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 Texas : Features : Columns : "It's All Trew"

Bertillion Method
early way to track criminals

by Delbert Trew
Delbert Trew
I take great pleasure in learning a new word, a little-known fact or hearing a story I have not heard before. In the book "Texas Gulag" by Gary Brown, the history of Texas prisons, jails and even the early-day chain gangs is presented from the years 1875 to 1925. The book outlined in detail how criminals were identified as they processed through the old systems.

Long before court-appointed attorneys, investigative reporters and court-type TV shows, prisoners could air the grievances of incarceration in only one manner. They could write their memoirs in secret and sneak it out of the prison for friends or relatives to publish.
"Texas Gulag" is based on some of these memoirs, plus the recorded history and records of the early prison systems.

No doubt early Texas prisons, as well as prisons all over the world down through time, were brutal and dangerous. The thinking at the time was, if you are convicted of a crime, you have no rights. Treatment of prisoners will always be argued depending on whether you are a prisoner or a victim of a crime. The old saying of "an eye for an eye" seemed to rule much of the thinking.
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Interestingly, long before fingerprinting, pupil photographing and DNA, prisons used the Bertillion Method to identify prisoners. Research shows in 1883 in Europe, a police clerical officer was recognized for developing the first scientific method of criminal identification used by police.

The method included stripping convicts naked, listing all body scars, tattoos, birthmarks, height and weight while standing on a measuring stand made for the purpose. Age, coloring, hair color, eye color, nationality, occupation, habits and medical condition were also listed by hand on the prison records as well as details of how they committed their particular crime.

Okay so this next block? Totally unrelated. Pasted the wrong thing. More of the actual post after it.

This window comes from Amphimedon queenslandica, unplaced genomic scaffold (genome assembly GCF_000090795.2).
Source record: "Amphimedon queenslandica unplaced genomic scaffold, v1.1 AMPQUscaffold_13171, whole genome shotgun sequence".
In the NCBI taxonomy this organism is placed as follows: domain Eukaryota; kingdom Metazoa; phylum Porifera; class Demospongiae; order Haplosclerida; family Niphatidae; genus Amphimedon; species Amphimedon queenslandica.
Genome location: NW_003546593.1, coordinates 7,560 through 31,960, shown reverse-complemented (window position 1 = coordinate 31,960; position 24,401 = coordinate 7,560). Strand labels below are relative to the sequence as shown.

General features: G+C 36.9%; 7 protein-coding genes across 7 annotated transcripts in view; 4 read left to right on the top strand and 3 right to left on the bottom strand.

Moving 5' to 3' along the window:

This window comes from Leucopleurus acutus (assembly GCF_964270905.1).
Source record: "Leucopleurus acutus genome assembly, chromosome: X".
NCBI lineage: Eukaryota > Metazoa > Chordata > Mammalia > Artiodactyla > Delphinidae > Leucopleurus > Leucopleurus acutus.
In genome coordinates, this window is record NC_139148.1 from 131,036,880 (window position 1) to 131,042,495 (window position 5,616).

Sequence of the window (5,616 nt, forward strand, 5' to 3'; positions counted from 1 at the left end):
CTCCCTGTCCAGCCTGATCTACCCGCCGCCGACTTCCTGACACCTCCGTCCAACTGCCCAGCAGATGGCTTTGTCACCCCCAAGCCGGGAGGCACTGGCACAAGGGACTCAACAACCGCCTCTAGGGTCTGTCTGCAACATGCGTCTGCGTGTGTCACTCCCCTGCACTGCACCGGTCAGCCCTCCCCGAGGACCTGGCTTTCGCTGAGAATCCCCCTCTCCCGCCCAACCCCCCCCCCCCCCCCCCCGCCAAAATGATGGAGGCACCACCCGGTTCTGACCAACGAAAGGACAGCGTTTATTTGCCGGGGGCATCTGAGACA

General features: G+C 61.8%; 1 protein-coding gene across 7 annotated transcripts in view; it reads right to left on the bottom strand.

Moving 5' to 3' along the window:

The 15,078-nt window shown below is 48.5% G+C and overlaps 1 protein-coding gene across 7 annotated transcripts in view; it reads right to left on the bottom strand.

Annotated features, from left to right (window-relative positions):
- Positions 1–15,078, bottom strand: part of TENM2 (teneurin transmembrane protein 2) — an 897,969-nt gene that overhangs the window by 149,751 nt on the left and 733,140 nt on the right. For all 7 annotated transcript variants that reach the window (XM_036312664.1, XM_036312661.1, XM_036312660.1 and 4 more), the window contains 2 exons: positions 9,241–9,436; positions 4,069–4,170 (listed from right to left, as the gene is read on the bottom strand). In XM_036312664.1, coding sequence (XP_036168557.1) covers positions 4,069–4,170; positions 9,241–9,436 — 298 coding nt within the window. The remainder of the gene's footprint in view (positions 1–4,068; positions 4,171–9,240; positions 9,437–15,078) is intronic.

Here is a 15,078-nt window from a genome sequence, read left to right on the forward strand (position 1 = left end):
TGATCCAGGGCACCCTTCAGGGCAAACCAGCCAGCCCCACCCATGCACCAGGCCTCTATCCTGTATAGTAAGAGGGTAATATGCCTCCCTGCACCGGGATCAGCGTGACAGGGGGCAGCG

This effort became known as the Bertillion Method and the officer in charge at each prison became known as the Bertillion Officer. From 1883 to about 1903, when fingerprinting was refined, the Bertillion Method reigned supreme in criminal identification. Alphonse Bertillion, who developed the method, became the first policeman in Europe to solve a murder by use of fingerprints and went on to become an authority on police forensics.

By the 1920s, fingerprinting and photography were added to the Bertillion Method to track convicts through the system. Bertillion Officers processed virtually every incoming jail prisoner and prison inmate in almost every certified prison. Another interesting duty of the Bertillion Officer was to prepare and print the thousands of "Wanted" posters shown in Post Offices and distributed to law officers around the world. The old joke of "I saw your picture in the Post Office today" was coined by posters created and printed by Bertillion Officers.

Today, the old Bertillion Officer is being replaced by a medical-scientific practitioner. He oversees fingerprinting, photography, takes blood samples for DNA and the latest innovation, photographing the blood vessels on eye retinas. Identification today has reached new levels with the use of technology and digital equipment. Once upon a time, they used the Bertillion Method.


Delbert Trew
"It's All Trew" October 7, 2008 Column
E-mail: trewblue@centramedia.net.

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